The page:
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Reader DW sent this question:
Which individuals and organizations are really behind the proposal to privatize operations of Balboa Park. What are their motives and what are their real goals? Is this another effort by park tenant organizations to get control over more areas of the park so they can fence them off and make the public pay to access its own public parkland?
DW refers to recent talk of turning over some responsibility for funding Balboa Park, along with some control, to a private foundation. (We broke the story last month.)
In an editorial, the Union-Tribune called the proposal a “bold solution” for Balboa Park’s deferred-maintenance woes, but DW is more skeptical.
To answer the first question, the idea of “privatizing” – or outsourcing – some oversight of the park was first floated by the Legler Benbough Foundation, a local nonprofit that provides philanthropic support to some of Balboa Park’s cultural institutions. Earlier this year, the Benbough Foundation contracted with a Trust for Public Lands to study ways other major parks have used private trusts, and how such a model could work for Balboa Park.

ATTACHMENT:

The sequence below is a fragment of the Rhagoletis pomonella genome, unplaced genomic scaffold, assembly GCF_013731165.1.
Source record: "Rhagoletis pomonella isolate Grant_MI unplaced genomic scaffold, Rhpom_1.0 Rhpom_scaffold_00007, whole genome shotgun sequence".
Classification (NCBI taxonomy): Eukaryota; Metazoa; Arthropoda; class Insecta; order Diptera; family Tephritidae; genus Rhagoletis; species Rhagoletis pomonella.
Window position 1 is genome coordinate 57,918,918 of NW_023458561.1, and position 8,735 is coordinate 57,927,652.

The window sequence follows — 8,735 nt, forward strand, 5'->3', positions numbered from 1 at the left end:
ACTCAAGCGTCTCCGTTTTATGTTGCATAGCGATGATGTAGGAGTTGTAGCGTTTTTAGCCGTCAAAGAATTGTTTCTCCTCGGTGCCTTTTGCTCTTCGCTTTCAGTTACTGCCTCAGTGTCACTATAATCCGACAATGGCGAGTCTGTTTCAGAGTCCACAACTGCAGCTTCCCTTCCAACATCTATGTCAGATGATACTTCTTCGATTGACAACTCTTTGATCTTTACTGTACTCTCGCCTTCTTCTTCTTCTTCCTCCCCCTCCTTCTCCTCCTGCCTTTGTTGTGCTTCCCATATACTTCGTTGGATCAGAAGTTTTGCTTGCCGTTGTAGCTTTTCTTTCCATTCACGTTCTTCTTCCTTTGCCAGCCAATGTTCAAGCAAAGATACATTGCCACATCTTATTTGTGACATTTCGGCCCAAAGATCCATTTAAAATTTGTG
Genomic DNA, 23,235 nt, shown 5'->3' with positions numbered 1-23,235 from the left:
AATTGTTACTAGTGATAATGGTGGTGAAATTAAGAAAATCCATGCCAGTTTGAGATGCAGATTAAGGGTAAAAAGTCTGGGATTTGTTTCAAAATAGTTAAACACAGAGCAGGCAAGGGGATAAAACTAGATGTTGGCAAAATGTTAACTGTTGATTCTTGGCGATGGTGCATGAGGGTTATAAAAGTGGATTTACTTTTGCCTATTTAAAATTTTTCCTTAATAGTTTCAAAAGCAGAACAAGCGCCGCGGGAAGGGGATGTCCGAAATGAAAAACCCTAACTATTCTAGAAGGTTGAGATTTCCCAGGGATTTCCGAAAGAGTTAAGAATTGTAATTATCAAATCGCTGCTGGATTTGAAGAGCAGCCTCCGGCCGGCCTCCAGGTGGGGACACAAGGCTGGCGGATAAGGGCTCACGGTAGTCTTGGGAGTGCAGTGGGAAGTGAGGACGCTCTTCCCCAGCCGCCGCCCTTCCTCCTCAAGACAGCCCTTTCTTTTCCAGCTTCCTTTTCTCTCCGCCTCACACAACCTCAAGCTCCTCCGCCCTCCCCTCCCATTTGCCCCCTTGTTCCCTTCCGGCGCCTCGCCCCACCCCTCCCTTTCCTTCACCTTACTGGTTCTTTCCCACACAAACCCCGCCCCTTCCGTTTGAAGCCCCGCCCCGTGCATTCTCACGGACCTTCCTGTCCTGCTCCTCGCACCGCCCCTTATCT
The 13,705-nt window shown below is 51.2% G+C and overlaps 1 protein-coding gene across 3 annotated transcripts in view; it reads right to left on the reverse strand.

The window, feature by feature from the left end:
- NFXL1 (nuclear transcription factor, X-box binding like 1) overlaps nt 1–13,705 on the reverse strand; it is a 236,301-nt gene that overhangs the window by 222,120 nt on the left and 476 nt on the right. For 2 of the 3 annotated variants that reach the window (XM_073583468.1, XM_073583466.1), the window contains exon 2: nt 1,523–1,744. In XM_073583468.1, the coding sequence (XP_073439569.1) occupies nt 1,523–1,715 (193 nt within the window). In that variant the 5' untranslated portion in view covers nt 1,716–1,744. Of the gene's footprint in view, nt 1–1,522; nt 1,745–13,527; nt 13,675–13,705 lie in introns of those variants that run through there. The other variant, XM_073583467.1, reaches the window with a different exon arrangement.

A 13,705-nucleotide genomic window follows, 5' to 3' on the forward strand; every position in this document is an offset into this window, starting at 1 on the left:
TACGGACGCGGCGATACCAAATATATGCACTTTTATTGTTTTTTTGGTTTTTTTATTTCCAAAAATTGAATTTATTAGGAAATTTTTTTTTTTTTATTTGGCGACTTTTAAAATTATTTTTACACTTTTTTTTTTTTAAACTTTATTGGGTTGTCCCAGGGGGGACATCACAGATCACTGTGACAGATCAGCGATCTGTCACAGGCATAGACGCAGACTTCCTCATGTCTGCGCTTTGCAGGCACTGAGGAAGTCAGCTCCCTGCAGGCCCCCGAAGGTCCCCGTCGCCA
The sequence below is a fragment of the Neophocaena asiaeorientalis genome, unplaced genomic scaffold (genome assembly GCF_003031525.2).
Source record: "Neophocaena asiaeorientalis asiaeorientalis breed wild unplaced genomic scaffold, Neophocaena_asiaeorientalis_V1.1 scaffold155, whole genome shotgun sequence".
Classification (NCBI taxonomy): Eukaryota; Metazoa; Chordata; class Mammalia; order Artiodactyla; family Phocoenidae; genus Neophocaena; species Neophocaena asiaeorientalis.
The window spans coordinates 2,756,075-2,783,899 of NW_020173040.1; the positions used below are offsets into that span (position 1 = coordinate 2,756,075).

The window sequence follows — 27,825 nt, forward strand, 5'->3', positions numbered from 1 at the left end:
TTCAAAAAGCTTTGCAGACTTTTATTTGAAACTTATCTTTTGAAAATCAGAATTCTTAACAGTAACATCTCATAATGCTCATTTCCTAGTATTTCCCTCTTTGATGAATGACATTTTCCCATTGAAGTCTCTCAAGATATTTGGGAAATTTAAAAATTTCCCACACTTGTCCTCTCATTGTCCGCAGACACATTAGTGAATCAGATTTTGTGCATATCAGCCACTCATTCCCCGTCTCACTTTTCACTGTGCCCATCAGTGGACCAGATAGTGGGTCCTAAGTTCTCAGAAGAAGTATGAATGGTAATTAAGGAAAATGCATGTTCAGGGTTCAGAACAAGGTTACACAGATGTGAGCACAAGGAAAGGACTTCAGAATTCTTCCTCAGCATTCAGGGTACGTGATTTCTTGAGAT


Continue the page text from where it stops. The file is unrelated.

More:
While we can only speculate about the foundation’s “real goals,” its stated motive is to help the city find a way to pay for some of the estimated $250 million in needed maintenance. Or so the foundation’s president, Peter Ellsworth, told me:
We felt that because of the well-publicized financial condition of the city, it was important for us to take a look at the financial underpinnings of the park as part of us taking a look at the future of what we want to fund.
The last question is trickier. Under the vision presented in the Benbough report, the park’s tenants, and the philanthropic groups that fund them, would be involved in managing the trust that would oversee Balboa Park. It also envisioned that the City Council would have final say over any major projects and policy changes. However, all of that is mere chin-scratching, because no one has yet offered a concrete proposal for how a handover could take place. The Benbough Foundation offered to pay for a blue-ribbon commission to create one, but the city never applied for the funding.
Looking at the five other parks included in the Benbough report, there seems to be great variation in how much real control municipalities cede to their private partners. That issue will surely be a major point of contention about any plan to change control of the park – if one ever materializes.